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Learning Hubs: Where Learning Takes Place in a Digital World

It has long been known that a combination of both formal and informal learning is an effective way of turning theory (explicit knowledge) into practice (tacit knowledge). This includes working and learning alongside more experienced people, both online and face-to-face.

The nature of learning is changing, and new learning technologies are proliferating. Additionally, there is compelling evidence that suggests many learners can benefit from alternative models and novel spaces for developing their skills and gaining further knowledge. Couple this with the increase in distance and virtual learning offerings—which offer little opportunity for face-to-face contact for both formal learning and networking—and a significant need for additional learner support begins to emerge.

This need is also being driven by our busy lifestyles: learners may not always have time to study at their chosen institution or study center; entrepreneurs and startups may need access to temporary experts and more formal learning opportunities; and learners and workers may need more than just online support from time to time. Sometimes learners want a place to study away from the distractions of home or work, or they may need an informal learning place to engage with peers and mentors.

Learning hubs” may be the solution. Learning hubs are technology-enabled, flexible, formal and informal learning spaces designed to support learners of all ages. As opposed to study centers or traditional classrooms, learning hubs:

  • Are purpose-built to accommodate more than just tutorial instructions and seminars 
  • Serve as a space for temporary or prearranged meetings and discussions with peers
  • Enable students to meet with experts and mentors virtually or to join a class remotely (from one or more hubs) via high-definition video-conferencing or telepresence facilities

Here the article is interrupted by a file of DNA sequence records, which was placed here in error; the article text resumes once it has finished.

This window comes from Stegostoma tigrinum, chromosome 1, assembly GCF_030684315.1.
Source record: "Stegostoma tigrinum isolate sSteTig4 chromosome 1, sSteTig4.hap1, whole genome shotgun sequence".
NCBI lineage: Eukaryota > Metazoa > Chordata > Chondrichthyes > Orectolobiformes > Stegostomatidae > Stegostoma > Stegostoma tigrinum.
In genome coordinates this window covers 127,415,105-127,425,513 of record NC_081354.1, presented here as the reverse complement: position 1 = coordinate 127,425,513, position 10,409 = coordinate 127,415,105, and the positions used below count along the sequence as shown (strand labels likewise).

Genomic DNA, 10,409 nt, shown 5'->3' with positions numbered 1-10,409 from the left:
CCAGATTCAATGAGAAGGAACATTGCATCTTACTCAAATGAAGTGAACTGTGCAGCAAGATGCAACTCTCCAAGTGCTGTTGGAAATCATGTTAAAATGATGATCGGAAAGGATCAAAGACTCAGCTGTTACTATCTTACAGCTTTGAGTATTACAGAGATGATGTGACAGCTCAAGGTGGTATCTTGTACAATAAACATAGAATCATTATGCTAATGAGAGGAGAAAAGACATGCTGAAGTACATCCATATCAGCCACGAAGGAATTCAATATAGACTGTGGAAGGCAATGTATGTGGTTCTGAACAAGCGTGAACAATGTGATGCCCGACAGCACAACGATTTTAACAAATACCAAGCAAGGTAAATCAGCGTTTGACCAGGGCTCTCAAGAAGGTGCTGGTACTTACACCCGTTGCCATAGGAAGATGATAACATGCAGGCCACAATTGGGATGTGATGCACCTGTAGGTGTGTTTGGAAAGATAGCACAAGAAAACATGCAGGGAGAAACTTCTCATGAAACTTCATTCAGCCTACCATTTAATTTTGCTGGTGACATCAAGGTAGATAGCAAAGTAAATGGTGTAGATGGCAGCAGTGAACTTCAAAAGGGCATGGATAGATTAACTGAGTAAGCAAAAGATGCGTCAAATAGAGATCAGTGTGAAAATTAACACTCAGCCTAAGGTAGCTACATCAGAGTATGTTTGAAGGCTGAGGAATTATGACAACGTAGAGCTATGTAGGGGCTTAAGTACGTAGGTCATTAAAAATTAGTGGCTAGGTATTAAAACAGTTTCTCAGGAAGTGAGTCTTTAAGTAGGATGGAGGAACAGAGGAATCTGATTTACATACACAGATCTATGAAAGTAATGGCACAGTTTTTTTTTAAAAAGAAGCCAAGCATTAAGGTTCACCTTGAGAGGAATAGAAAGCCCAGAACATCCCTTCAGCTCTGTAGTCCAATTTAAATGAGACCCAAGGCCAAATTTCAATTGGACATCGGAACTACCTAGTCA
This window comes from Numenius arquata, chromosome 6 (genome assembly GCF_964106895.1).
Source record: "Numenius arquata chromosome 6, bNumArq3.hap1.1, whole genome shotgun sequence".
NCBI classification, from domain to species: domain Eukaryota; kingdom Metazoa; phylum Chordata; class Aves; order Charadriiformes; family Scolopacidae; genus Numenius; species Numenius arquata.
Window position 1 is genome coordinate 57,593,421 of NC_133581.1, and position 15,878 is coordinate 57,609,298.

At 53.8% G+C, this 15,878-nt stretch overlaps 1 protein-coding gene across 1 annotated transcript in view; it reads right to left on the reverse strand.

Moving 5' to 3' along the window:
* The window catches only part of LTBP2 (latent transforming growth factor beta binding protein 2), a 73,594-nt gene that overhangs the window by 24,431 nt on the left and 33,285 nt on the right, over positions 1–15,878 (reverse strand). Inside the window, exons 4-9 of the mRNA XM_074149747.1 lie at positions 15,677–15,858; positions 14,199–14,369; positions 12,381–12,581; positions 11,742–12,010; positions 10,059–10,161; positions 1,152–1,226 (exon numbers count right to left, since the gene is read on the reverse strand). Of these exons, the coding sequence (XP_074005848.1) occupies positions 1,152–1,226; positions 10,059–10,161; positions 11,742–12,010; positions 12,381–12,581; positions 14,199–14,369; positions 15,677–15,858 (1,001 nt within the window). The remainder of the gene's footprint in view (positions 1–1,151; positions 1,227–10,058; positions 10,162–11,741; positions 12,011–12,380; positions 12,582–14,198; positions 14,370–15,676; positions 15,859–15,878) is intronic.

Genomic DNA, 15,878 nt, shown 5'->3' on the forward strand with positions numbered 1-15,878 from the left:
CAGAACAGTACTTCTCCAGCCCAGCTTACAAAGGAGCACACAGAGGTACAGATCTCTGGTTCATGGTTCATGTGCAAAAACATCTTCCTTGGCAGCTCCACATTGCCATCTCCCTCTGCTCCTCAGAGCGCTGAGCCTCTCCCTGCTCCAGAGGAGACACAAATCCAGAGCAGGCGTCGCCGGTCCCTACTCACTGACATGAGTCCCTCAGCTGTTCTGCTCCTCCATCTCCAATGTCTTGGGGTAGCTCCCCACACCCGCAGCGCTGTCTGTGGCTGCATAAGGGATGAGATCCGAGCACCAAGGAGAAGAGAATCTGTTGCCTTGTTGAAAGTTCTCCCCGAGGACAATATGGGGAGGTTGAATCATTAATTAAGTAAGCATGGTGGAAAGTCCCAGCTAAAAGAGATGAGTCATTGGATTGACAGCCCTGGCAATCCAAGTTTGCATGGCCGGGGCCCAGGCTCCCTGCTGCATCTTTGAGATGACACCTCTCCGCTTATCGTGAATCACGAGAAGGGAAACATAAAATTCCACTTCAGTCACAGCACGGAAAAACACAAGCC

Learning hubs can be located in Smart Work Centers, university and school campuses with spare real estate, community centers, and other places. Or, they can be “pop-up” hubs—physical spaces connected through high-end video-conferencing technology to enable city-to-city and multicity events—that meet specific, short-term needs. Dialogue Café is one example of a pop-up hub. Other types of hubs are shown in Figure 1.  

 Figure 1.  Potential Learning Hub Locations.

Learning Hubs

Source: Cisco IBSG, 2013

A more detailed perspective from Cisco IBSG on learning hubs—including existing hubs and those in development—is available for download at “Learning Hubs: Where Learning Takes Place in a Digital World.”

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iPad Mini Launches – How will it and others impact education?

As we look seriously at connected learning, the influx of notebooks and mobile learning applications has been astounding. This week, in fact, Apple took over much of the news with the launch of its iPad Mini. In the previous weeks leading up to this launch, I heard and read discussions around education being a key target audience for this new iPad offering, which renewed my intrigue in the use of handheld devices & mobile learning.

Bloomberg discussed the rise in iPads being used in the classrooms due to its “cool factor” and ability to encourage students to learn by increasing engagement. More than 2,500 classrooms currently utilize iPads as learning tools, and this number is expected to increase with the continued growth of Bring Your Own Device (BYOD). Superintendent of the McAllen Independent School District in Texas was quoted saying, “We’re moving away from desktops and laptops. Ninety percent of the work is now being done on mobile devices.”

Think about that for a minute – ninety percent – wow. With mobile learning amongst Forbes recent list of Five Technologies to Watch, it is obviously only going to increase in momentum. In addition, the potential revolution in digital textbooks is primed to change the entire landscape. The jury is still out on when that revolution will take place, but it’s looking more and more like a reality.

Are you, or do you know, an educator who is formatting educational materials for mobile devices and planning learning activities that leverage multimedia, videoconferencing and other features of smart phones and tablets? Tell us your story! (and what you think of the new iPad mini)

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